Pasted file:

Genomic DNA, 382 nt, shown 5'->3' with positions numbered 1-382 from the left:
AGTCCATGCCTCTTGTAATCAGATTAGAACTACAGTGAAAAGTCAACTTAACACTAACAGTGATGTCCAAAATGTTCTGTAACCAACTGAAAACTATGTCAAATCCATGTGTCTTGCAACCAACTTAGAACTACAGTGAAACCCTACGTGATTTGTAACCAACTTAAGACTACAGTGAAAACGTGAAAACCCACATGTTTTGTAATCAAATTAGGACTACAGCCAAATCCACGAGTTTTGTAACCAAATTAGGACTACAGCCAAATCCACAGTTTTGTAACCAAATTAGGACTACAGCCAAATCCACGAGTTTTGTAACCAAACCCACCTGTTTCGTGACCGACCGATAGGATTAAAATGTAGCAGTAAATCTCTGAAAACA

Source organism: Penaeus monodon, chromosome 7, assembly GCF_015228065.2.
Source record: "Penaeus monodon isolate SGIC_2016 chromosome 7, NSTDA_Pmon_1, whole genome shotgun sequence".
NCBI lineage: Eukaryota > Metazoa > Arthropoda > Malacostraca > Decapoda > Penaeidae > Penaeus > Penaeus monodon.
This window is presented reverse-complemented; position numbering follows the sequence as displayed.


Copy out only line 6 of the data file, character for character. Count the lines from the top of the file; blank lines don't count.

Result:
This window is presented reverse-complemented; position numbering follows the sequence as displayed.